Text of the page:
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Back to Basics; Tile Backing Options

Updated on June 27, 2009

The issue of a suitable backing is even less glamorous than choosing your grout and adhesive. If it’s all going to be covered up, what’s the point of worrying about it? Of course, there is every reason to give the backing for your tiles sufficient attention. For one reason, it won’t remain covered by the tiles for long if the surface is unsuitable and it all comes crashing down!

The first considerations should be:

  • Usage: Where are the tiles going to be used? Will there be moisture or extremes of heat?
  • Strength: Are you going to use large, heavy tiles? Adhesive is only as good as the surface to which it is attached.
  • Shape: Is it flat enough to require just a little thickening of the bed?
  • Cleanliness: Is there anything loose on the backing, like dust or old paint?

Types of Tile Backing

With the above considerations in mind, you can consider three major types of backing. Structural backing is when you fit the tile directly to the building’s structure, be it brickwork or concrete etc. It is rare to find structures which are flat enough to accommodate tiles, however.

In situ finishes are materials which are applied to walls to provide a finish and appropriately flat surface. These include plaster and cement rendering. Plaster is common for most uses but sand or cement rendering is better for damp environments. Always give newly plastered walls sufficient time to dry before you begin – a minimum of four weeks is standard.

Preformed backings come in sheets and are fixed to walls. They can be plasterboard, chipboard, blockboard or countless other materials. Some are specifically produced for tile use so you should check with your supplier what’s available. They are usually stronger and unaffected by water so it’s an option worth investigating. As preformed backings are applied dry, they are good if you are in a hurry because they are immediately ready for use.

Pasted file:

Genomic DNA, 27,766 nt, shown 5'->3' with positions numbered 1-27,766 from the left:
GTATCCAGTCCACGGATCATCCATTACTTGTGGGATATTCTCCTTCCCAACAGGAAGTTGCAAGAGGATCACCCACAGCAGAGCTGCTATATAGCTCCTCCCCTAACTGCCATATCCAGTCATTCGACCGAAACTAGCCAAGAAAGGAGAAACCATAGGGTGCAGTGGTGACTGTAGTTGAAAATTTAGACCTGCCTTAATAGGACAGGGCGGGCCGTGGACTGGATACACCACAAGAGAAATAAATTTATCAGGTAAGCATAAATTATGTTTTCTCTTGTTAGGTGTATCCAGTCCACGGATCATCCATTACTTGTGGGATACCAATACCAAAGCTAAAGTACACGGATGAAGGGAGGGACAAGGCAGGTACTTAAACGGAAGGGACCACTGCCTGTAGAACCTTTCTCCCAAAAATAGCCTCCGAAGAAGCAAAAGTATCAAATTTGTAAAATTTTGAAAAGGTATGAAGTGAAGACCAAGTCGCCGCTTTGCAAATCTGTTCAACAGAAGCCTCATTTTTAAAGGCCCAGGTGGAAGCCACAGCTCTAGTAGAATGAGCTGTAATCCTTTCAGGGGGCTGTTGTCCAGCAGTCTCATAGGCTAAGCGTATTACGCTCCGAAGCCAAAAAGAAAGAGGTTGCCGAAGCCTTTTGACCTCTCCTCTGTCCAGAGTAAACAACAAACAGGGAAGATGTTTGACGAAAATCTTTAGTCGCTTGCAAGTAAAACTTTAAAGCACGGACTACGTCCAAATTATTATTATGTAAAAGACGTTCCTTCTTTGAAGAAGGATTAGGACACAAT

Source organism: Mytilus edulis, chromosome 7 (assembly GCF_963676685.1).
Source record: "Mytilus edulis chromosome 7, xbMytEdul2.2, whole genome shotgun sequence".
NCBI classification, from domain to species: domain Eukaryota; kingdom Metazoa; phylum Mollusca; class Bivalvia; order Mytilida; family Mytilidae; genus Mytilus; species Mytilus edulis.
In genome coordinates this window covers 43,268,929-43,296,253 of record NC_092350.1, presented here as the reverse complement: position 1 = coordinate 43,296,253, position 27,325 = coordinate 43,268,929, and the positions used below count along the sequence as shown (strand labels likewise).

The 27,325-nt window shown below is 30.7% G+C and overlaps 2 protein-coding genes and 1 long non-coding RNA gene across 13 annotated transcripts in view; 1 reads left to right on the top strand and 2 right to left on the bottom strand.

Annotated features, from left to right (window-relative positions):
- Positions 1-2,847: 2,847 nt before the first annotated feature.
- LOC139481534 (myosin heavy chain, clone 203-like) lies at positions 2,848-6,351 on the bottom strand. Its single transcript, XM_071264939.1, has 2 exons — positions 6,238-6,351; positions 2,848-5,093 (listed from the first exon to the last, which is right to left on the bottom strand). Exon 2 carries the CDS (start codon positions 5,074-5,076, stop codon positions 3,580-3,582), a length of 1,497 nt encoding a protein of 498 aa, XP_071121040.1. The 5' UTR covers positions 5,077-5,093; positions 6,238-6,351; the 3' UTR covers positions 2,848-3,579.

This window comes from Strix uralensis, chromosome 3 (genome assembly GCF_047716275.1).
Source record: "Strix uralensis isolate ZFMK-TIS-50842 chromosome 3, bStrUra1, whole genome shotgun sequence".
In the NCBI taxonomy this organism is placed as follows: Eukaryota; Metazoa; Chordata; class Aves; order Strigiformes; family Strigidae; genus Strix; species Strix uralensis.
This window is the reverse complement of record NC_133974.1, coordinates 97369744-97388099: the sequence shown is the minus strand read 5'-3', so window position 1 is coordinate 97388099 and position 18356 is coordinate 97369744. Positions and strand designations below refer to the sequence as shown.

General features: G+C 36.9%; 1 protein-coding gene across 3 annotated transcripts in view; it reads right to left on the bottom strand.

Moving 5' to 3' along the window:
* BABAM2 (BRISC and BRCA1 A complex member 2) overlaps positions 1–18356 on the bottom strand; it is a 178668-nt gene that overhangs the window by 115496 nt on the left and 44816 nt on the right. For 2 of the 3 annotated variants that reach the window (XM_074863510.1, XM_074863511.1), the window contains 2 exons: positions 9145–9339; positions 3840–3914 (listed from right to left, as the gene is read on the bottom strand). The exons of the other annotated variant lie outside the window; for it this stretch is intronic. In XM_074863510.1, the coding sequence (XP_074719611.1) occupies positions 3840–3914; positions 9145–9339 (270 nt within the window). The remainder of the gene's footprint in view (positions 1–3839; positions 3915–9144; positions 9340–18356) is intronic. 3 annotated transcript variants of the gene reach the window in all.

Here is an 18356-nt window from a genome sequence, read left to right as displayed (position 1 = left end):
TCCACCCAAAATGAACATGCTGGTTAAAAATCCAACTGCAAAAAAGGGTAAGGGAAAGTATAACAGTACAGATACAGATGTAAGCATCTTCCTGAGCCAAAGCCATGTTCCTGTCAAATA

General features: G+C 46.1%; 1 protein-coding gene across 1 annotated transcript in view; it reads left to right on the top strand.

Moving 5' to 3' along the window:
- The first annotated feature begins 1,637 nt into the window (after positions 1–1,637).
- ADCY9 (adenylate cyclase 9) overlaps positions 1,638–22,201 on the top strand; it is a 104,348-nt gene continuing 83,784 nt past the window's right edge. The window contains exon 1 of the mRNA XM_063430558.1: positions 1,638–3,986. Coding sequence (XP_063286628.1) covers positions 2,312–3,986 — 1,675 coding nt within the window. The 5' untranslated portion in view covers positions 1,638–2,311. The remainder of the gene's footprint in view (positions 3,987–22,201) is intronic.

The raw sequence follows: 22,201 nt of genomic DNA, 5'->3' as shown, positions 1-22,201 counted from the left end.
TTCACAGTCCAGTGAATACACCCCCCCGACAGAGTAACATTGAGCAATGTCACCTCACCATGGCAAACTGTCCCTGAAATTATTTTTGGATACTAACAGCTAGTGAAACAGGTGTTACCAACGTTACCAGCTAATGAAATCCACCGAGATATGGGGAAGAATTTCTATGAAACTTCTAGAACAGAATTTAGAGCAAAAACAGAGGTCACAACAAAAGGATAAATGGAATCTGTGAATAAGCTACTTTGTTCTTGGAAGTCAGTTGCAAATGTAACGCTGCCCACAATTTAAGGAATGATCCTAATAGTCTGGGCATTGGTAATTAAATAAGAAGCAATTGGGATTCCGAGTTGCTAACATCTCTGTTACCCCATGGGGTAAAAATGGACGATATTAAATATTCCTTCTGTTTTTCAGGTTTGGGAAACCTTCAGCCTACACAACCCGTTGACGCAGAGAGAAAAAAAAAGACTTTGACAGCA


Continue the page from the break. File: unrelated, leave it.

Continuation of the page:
Checking the tile backing

You can check plaster or cement or sand render if it has been placed directly onto solid walls by tapping it with something small and solid. Listen for a hollow sound. A small amount of hollowing is acceptable; if it covers a large area then cut a hole in the plaster to check if it has become loose. If it has, then you’ll need to replace it. Plaster-coasted plasterboard should be obvious if it has become loose as its only a thin layer.

All wall boards should be checked for stability. Plasterboard can be fixed with nails but screws are necessary in all other cases. Check the corners of each board for crumbling and, as a final test, push the wall firmly with all your weight. There should be very little movement. Once you are satisfied, you are ready to proceed.

Cleaning the tile backing

If it’s a new surface, you should only need to wipe it to remove any dust. Painted surfaces will need to be sandpapered over to remove most of the paint (but you don’t need to get every last bit off). Focus on anything that could later come loose.

Priming the surface

Priming ensures that the backing is immune enough to stop it absorbing moisture and resin from the adhesive. Check the label of your adhesive, or better still check with your supplier before purchase, whether there are any recommendations for priming. Cement-based adhesives, for example, will generally need to a primer.

Dealing with Deviations in Flatness

First, you need to check that the walls are sufficiently flat. It will be impossible to lay the tiles correctly if this is not the case. You can use a laser level to check the wall in no time at all. The part of the wall that sticks out the most is called the “proudest” area. If this area on a plaster wall is small you may be able to cut it back. Otherwise, you need to bring the rest of the wall inline with its proudest part.

Smallish deviations can be dealt with by using a little more adhesive where necessary to straighten it up as you fix the tiles, but this is not always possible. The manufacturer of your adhesive will give information as to its maximum recommended width and you should never thicken beyond this. If you have potted hollow areas to fill then you can use adhesive to skim over it with a trowel. Remember that you don’t want a smooth finish – only a straight one.

If you have an in situ finish that is too uneven for these techniques then you may need to cut out the areas and re-plaster them – again flat, not smooth. You can buy special purpose one-coast plasters for this job.

Wall boards are less likely to be out of line. If they are, then they’ll need to be replaced.


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